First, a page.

Amazon Kindle software now available for the iPhoneMarch 5, 2009
- The World's Greatest Books Volume 01 Fiction
- The World's Greatest Books Volume 02 Fiction
- The Three Musketeers
- The Return of Sherlock Holmes
- Twenty Thousand Leagues Under the Sea
- South: the story of Shackleton's 1914-1917 expedition
- The Island of Doctor Moreau
- Notes to the Complete Poetical Works of Percy Bysshe Shelley
- The Man Shakespeare (And His Tragic Life Story)
- The Memoirs of Victor Hugo
- The Prince (Machiavelli)
- Remarks of President Obama at the Signing of the American Recovery and Reinvestment Act
- The Notebooks of Leonardo Da Vinci
Amazon Kindle software now available for the iPhone
Does skittles.com make sense?March 2, 2009
Skittles unveiled their new corporate site to much applause and some disdain by the Twitter community. Taking a cue perhaps, from agency.com, they have reduced their site to be nothing but a navigational overlay box on top of content provided by social network sites.
This works by making their:
- home page a Twitter search feed
- product pages, Wikipedia pages
- media pages both Flickr and YouTube feeds
- friends page a FaceBook page
So what is the upside for Sktittles? Well today, at least, they have generated plenty of free publicity. Going forward, they will have a lot of fresh content and perhaps some ongoing publicity.
But how about the downside? There are plenty of thoughts that pop into my head.
How will they be perceived by the social networking community or the social network sites themselves? Within several hours of launching their Flickr page was account "missing" and a "neutrality" warning was posted at the top of their Wikipedia article.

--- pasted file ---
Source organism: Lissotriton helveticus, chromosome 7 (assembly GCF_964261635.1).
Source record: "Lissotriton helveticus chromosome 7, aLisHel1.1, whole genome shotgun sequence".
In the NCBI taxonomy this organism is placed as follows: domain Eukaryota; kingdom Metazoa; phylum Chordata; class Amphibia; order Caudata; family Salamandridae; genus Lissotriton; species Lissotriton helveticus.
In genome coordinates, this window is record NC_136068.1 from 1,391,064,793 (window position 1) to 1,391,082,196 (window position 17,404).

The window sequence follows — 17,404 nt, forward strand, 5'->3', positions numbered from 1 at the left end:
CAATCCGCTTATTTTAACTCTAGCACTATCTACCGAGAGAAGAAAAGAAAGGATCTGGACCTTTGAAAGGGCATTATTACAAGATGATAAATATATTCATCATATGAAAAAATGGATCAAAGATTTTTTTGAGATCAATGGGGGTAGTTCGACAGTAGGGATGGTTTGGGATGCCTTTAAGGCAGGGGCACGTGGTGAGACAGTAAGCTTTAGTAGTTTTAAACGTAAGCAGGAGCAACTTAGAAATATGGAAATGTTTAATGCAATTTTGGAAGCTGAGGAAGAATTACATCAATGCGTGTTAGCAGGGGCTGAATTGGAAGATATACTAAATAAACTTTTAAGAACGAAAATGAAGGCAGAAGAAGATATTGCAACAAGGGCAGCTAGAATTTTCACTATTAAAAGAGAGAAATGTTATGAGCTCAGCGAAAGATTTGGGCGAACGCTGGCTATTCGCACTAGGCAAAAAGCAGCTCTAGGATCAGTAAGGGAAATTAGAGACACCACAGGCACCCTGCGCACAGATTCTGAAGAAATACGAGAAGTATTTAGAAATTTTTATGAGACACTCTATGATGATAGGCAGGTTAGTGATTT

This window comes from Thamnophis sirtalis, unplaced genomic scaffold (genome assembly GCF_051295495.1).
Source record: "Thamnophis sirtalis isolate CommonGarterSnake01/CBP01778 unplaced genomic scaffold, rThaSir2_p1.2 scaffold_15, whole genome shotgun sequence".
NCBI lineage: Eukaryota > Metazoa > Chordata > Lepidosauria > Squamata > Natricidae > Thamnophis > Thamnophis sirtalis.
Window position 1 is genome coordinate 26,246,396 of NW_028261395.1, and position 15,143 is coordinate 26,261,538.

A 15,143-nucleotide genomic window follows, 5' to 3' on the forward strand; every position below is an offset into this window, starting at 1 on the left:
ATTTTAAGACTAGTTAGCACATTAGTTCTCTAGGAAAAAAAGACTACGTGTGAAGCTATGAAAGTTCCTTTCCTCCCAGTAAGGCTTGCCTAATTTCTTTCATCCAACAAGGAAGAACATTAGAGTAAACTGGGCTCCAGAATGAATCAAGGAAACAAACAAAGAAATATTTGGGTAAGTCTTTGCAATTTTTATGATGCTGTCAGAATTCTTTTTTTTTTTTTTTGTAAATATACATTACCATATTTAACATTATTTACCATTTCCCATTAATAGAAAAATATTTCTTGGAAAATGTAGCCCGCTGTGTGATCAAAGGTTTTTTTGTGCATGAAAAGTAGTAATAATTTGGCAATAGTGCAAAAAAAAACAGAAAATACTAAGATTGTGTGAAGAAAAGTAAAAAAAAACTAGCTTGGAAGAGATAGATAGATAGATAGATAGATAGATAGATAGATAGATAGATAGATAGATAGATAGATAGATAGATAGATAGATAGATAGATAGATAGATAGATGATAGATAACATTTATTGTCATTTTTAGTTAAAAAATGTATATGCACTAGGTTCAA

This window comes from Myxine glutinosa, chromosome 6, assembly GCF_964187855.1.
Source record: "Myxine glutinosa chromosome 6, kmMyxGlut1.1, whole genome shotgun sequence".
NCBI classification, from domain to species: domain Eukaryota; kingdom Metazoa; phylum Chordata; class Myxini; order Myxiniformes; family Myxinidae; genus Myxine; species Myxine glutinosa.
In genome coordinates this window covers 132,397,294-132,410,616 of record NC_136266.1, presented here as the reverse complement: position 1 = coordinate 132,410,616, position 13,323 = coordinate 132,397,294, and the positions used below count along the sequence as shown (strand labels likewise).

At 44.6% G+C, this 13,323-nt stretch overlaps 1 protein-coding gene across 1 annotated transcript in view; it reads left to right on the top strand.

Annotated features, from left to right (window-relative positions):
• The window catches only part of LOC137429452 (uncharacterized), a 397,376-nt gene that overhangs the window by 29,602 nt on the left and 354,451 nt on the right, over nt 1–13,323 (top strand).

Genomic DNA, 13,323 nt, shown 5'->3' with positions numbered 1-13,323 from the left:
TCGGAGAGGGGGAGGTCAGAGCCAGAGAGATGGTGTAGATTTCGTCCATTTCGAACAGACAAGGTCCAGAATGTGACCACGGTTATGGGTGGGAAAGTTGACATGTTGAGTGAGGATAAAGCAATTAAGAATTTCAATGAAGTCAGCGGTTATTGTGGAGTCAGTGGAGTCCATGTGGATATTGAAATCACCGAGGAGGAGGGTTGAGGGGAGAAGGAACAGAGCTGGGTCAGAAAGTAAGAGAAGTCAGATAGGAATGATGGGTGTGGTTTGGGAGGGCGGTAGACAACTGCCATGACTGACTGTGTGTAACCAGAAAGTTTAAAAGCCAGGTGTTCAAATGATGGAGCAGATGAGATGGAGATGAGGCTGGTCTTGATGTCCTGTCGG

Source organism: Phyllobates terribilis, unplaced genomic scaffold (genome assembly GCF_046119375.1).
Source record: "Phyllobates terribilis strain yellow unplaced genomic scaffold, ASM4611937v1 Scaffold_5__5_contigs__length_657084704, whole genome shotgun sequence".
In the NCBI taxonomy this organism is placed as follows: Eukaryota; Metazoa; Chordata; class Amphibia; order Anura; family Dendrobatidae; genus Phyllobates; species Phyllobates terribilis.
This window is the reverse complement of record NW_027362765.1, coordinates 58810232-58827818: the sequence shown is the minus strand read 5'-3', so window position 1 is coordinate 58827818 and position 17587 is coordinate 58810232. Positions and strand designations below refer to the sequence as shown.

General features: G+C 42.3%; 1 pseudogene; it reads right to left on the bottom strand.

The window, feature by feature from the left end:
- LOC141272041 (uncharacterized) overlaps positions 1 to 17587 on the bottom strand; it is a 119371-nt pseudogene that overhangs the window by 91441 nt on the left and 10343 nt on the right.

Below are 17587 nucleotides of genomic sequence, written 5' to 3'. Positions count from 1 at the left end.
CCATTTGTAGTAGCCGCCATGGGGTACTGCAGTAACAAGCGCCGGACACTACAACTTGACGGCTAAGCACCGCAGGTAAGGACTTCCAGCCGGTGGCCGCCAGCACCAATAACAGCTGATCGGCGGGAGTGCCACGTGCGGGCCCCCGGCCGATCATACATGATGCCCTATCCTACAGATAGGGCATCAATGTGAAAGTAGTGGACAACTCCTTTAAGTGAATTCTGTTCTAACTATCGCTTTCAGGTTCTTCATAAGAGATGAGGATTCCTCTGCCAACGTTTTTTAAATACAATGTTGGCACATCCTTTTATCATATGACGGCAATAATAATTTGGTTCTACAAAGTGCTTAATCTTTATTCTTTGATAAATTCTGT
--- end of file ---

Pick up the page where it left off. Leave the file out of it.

Skittles is "borrowing" a lot of bandwidth from these sites, for free, and what are they providing in return? Users of social network sites provide content, sometimes very interesting content, and that, along with increasing per-page impressions is the fee they pay for using a free service. What is Skittles giving back to the community?
The biggest part of being a part of "the social", and the part that companies often don't get, is that it's about 2-way communication. Kudos (excuse the pun), to Skittles for allowing their customers to have an unfiltered voice, but where are they in the conversation? We want to hear Skittles interact with their customers, not just hear ourselves talk about them.
What is the experience for many of Skittle's potential customers? For instance, you now have to be 13 years old to view the site. And even if excluding kids from a candy store makes sense, what about the folks that are Web savvy, but not social network savvy. Perhaps this site will be a little weird to them. Which leads me to the biggest issue, usability.
Is the site usable? We all know that when considering usability, we must first consider our audience. Some would even go as far as saying that we can limit to a specific target audience, not just any possible site visitor. If we suppose what a target audience for Skittles might be, and even if that audience is entirely composed of social network aware individuals, would they find the site useable?